Left: an account of a man drinking a petroleum & gin cocktail. Right: a description of gin palaces and drinkers, that seems particularly harsh to the Scottish. Images:
Left: an account of a man drinking a petroleum & gin cocktail. Right: a description of gin palaces and drinkers, that seems particularly harsh to the Scottish. Images:

Interestingly enough, though, gin was also marketed as a medicinal remedy and ‘health drink’ during the Victorian and Edwardian eras. We’ve mentioned aromatic schnapps here on the blog before, a type of gin primarily advertised as a medicine, but there were many varieties of gin marketed as beneficial beverages (Evening Post24/06/1926: 24Press2/10/1924: 6Wairarapa Age4/10/1913: 5). Copious amounts of alcohol were often offered to patients in hospitals during this time, as well (Colonist12/02/1910: 4).

Gin seems to have been advertised as a remedy for everything from kidney problems to the more vague “toning up the nerves” (Evening Post 24/06/1926: 15). There were even ‘gin pills’, containing “in a concentrated form all the curative properties of a pint of the finest gin” and recommended for ailments of the “kidneys and allied organs” (Wairarapa Age4/10/1913: 5). It was also associated with the prevention of malaria, due to the common combination of gin and tonic water – the latter was invented in the mid-19th century for the express purpose of administering quinine, an anti-malarial.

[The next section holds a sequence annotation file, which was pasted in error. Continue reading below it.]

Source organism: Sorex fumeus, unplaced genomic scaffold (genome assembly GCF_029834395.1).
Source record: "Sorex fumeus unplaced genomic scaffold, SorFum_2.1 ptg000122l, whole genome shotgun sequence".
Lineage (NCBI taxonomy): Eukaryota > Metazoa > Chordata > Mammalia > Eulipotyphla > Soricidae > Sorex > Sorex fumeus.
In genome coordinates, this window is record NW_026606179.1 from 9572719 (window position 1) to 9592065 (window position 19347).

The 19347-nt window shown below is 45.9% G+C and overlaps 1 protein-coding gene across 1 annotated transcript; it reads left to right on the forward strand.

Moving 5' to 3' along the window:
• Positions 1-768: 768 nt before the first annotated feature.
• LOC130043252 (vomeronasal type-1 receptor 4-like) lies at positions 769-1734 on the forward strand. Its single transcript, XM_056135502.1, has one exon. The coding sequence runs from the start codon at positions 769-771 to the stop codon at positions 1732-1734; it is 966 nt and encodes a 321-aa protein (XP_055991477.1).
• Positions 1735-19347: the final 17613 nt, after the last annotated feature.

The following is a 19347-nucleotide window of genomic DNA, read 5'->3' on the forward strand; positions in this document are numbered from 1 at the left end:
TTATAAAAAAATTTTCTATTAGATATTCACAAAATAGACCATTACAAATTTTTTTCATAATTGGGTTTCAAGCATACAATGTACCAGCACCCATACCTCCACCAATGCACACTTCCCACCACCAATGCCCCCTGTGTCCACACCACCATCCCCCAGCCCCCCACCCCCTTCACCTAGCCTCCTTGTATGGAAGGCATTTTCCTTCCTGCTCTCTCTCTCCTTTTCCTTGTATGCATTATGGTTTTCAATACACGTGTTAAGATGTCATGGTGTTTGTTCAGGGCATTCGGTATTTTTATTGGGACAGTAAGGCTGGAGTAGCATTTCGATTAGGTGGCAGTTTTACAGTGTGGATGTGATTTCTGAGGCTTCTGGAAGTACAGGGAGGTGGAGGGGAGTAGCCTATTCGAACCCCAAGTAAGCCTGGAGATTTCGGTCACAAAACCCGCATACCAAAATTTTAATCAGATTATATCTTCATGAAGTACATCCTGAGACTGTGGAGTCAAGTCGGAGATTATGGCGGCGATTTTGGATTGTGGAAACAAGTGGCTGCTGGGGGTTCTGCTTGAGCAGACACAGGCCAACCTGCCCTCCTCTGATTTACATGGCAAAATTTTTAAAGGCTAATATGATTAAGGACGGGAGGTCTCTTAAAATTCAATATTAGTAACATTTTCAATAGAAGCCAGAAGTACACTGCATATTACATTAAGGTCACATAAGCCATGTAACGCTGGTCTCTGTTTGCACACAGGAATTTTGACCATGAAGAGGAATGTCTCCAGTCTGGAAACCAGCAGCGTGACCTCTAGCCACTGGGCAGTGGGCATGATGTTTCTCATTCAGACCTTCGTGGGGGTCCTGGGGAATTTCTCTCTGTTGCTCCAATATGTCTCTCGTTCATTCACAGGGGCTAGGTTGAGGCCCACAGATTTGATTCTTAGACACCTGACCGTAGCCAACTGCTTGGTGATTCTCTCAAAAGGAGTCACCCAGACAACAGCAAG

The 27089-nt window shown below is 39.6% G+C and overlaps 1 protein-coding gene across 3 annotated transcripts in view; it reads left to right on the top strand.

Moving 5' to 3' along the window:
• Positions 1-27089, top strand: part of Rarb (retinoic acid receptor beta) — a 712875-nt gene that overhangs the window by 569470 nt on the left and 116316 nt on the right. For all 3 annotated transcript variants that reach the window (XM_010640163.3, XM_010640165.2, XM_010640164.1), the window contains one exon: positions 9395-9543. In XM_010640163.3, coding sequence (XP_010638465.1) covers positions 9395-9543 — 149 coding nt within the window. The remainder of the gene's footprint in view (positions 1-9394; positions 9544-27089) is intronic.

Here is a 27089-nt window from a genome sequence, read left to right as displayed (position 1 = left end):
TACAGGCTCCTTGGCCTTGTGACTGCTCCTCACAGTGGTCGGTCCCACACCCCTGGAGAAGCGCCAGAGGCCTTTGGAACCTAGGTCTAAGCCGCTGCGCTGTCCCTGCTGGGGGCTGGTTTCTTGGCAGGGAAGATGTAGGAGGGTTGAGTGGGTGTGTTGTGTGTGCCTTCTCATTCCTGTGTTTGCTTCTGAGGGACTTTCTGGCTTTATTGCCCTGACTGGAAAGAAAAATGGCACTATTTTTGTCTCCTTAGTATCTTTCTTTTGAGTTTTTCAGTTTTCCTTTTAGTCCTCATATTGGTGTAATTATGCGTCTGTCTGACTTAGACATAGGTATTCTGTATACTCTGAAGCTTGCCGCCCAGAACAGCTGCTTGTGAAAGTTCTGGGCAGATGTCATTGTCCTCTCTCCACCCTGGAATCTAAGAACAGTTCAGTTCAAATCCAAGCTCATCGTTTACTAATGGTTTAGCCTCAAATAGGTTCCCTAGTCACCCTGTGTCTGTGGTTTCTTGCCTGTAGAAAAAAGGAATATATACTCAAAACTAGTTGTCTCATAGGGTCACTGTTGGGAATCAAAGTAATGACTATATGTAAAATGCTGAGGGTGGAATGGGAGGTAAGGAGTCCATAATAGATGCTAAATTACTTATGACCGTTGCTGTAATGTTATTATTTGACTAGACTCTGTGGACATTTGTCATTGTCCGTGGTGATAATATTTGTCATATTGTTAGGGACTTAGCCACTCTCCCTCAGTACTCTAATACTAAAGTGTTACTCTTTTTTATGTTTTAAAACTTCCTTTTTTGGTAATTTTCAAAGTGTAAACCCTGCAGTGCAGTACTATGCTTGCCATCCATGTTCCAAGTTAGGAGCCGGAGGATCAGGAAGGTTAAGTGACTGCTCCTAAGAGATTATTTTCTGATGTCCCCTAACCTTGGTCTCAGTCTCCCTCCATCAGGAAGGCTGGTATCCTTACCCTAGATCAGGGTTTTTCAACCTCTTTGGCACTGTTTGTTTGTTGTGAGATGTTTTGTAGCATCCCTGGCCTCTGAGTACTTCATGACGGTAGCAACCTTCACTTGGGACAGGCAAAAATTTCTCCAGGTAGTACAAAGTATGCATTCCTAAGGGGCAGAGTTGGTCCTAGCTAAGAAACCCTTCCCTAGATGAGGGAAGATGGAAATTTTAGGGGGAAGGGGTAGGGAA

Gin as medicine. Preventing us all from ruining our health with tea and cakes! Image:
Gin as medicine. Preventing us all from ruining our health with tea and cakes! Image:

From an archaeological perspective, unfortunately (as is the case with many of the beverages consumed in the 19th century), it can be difficult to identify gin bottles among the material culture we recover, especially if the labels haven’t survived. Certain bottles, such as the ‘case gin’ shape, are known to have contained gin and are easily identifiable. However, especially towards the end of the 19th century, gin was bottled in several types of bottle, often indistinguishable from those used to hold other spirits or alcoholic beverages. In these cases, we have to rely on paper labels and metal capsule bottle seals, neither of which are prone to survival in the archaeological record.

Nevertheless, the following are some of the brands and types of gin we’ve come across so far during our work here in Christchurch.

Van Dulken Weiland & Co., gin manufacturers from Rotterdam, Holland. Dutch gin – or ‘genever’/jenever – is famous as the drink from which all other ‘gins’ are essentially derived. The Dutch were producing gin from at least the 16th century onwards (maybe earlier): the drink was embraced by Britain in the 17th and 18th centuries (due in no small part to the influence of William of Orange), before being adapted over the centuries to form the spirit as we know it now (i.e. ‘London’ dry gin, etc; Van Acker - Beittel 2013). Despite the popularity of British gins in the 19th century, genever continued to be advertised and sold as a separate beverage in contemporary newspapers (Lyttelton Times27/09/1851: 2New Zealand Gazette and Wellington Spectator 30/01/1841: 1Otago Witness15/09/1860: 2). We don’t know much about this particular Dutch manufacturer, but it seems likely that the bottle would have contained the genever style of gin, which often has a strong malt flavour, rather than the anglicised version.